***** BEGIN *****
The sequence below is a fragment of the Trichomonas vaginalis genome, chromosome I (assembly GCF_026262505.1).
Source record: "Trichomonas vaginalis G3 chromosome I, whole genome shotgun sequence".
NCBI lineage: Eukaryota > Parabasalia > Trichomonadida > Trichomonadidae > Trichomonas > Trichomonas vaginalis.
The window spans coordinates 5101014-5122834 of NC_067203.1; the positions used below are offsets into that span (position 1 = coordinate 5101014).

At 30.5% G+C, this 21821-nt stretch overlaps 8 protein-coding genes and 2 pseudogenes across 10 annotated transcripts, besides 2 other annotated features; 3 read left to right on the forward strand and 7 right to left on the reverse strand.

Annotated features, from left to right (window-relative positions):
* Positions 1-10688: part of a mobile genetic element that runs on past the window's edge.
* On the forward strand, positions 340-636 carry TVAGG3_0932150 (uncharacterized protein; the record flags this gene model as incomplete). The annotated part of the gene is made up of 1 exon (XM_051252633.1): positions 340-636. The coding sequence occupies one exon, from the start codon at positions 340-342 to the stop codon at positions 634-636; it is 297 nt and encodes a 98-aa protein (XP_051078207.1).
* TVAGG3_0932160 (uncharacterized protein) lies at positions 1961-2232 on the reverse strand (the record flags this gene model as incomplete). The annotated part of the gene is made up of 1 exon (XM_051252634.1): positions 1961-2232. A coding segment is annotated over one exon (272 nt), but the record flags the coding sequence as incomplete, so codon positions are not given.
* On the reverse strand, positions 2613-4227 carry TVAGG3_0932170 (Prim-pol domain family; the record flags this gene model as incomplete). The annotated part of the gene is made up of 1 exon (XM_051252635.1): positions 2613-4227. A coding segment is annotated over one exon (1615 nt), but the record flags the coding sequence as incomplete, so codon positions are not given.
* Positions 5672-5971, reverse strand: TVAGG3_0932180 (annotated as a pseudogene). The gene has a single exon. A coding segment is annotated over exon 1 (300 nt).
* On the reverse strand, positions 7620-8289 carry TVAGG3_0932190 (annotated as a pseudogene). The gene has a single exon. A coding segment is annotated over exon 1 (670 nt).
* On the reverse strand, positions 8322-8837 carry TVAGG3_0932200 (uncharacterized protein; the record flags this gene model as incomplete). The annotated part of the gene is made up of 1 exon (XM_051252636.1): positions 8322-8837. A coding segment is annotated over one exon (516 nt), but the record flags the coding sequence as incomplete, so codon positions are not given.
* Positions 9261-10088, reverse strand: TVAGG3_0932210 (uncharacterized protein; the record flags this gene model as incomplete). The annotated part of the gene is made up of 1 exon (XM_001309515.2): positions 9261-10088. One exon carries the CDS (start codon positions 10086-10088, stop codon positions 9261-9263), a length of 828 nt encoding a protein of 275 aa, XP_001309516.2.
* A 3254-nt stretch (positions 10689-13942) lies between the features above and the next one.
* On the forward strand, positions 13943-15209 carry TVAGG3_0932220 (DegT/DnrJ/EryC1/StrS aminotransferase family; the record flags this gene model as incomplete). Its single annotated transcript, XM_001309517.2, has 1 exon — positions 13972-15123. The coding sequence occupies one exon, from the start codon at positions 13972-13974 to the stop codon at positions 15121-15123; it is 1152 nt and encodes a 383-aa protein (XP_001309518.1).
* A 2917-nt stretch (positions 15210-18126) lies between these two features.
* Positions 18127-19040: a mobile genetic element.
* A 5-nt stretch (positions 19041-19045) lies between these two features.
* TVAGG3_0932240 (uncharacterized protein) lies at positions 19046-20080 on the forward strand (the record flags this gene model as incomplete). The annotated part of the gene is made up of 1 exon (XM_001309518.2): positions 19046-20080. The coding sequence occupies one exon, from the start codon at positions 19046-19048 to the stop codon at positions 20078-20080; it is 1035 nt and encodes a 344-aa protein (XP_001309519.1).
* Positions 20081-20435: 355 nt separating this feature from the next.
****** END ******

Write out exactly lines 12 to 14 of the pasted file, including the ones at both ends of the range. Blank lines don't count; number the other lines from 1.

* On the reverse strand, positions 7620-8289 carry TVAGG3_0932190 (annotated as a pseudogene). The gene has a single exon. A coding segment is annotated over exon 1 (670 nt).
* On the reverse strand, positions 8322-8837 carry TVAGG3_0932200 (uncharacterized protein; the record flags this gene model as incomplete). The annotated part of the gene is made up of 1 exon (XM_051252636.1): positions 8322-8837. A coding segment is annotated over one exon (516 nt), but the record flags the coding sequence as incomplete, so codon positions are not given.
* Positions 9261-10088, reverse strand: TVAGG3_0932210 (uncharacterized protein; the record flags this gene model as incomplete). The annotated part of the gene is made up of 1 exon (XM_001309515.2): positions 9261-10088. One exon carries the CDS (start codon positions 10086-10088, stop codon positions 9261-9263), a length of 828 nt encoding a protein of 275 aa, XP_001309516.2.